“At the heart of it all is how politics has translated into this communication gap, not only between countries and the Taliban, but also international humanitarian organizations and the Taliban,” he added.
Baheer provides an example of how he acted as a liaison with WFP and other humanitarian organizations, informing them that the Ministry of Defense of Afghanistan was offering air transport aid to humanitarian organizations in severely affected areas.
Meanwhile, some people spent the night sleeping in makeshift outdoor shelters while rescuers searched for survivors with flashlights. The United Nations says 2,000 homes are thought to have been destroyed. Pictures of the severely affected Paktika province, where most of the deaths have been reported, show houses reduced to dust and rubble.
Hsiao-Wei Lee, WFP Deputy Director in Afghanistan, described the situation on the ground as “very depressing”, where some of the villages in the heavily affected districts “are completely decimated or 70% have collapsed,” he said.
“There will be months and potentially years of rebuilding,” he said. “The needs are much more massive than just food … It could be a shelter, for example, to facilitate the movement of that food as well as customs clearance, the logistics would be useful.”
Officials say aid is reaching the affected areas.
The government has so far distributed food, tents, clothing and other supplies to the provinces affected by the earthquake, according to the official Twitter account of the Afghan Ministry of Defense. Medical and rescue teams deployed by the Afghan government are already present in the areas affected by the earthquake and are attempting to transport the injured to medical facilities and health centers by land and air, he added.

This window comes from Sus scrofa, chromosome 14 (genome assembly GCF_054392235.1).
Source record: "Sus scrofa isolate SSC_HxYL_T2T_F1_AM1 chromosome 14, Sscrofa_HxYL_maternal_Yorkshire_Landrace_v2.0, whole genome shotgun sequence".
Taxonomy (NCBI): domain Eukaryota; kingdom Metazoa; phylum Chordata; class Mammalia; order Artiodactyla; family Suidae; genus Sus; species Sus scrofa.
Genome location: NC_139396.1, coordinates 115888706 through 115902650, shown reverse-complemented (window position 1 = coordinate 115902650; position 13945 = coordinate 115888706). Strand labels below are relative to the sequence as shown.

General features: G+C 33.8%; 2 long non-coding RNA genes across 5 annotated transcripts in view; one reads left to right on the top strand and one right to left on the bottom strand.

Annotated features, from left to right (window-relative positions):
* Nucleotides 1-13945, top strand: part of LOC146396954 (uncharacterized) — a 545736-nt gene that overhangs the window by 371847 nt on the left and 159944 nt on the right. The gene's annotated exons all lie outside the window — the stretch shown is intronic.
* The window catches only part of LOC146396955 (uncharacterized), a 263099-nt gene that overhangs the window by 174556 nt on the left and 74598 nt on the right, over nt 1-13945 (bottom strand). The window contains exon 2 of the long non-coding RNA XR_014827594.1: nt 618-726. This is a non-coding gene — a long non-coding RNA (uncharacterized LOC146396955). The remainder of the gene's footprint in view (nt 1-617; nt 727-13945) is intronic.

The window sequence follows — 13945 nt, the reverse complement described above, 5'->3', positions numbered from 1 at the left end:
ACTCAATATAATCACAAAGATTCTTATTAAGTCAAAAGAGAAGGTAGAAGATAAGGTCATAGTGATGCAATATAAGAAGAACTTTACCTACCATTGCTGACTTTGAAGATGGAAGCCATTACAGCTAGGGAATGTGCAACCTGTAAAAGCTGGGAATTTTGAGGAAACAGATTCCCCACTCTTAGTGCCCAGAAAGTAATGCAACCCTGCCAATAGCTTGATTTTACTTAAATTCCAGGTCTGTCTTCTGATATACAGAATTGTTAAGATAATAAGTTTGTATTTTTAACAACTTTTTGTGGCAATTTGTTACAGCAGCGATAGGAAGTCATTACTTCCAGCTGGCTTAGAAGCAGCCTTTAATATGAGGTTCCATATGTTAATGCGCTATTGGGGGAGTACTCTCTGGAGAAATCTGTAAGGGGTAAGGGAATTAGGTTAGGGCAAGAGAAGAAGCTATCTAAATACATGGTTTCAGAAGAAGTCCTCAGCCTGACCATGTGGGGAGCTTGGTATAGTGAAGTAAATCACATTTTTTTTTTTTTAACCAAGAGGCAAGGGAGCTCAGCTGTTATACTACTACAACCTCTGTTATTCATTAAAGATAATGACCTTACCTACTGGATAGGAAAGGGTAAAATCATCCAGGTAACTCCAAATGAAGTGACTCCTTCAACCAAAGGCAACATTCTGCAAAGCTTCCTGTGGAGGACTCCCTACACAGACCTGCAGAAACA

‘Carpet that sanctions an entire country and an entire people’
Although the economic crisis in Afghanistan has been looming for years, the result of conflicts and droughts, it plunged to new depths after the takeover of the Taliban, which prompted the United States and its allies to freeze approximately $ 7 billion in reserves. foreign countries and internationally cut funding.
The United States is no longer present in Afghanistan following the hasty withdrawal of its troops and the collapse of the former US-backed Afghan government. Like almost all other nations, it has no official relations with the Taliban government.
The sanctions have paralyzed the Afghan economy and sent many of its 20 million people into severe hunger. Millions of Afghans are out of work, government employees have not been paid and the price of food has soared.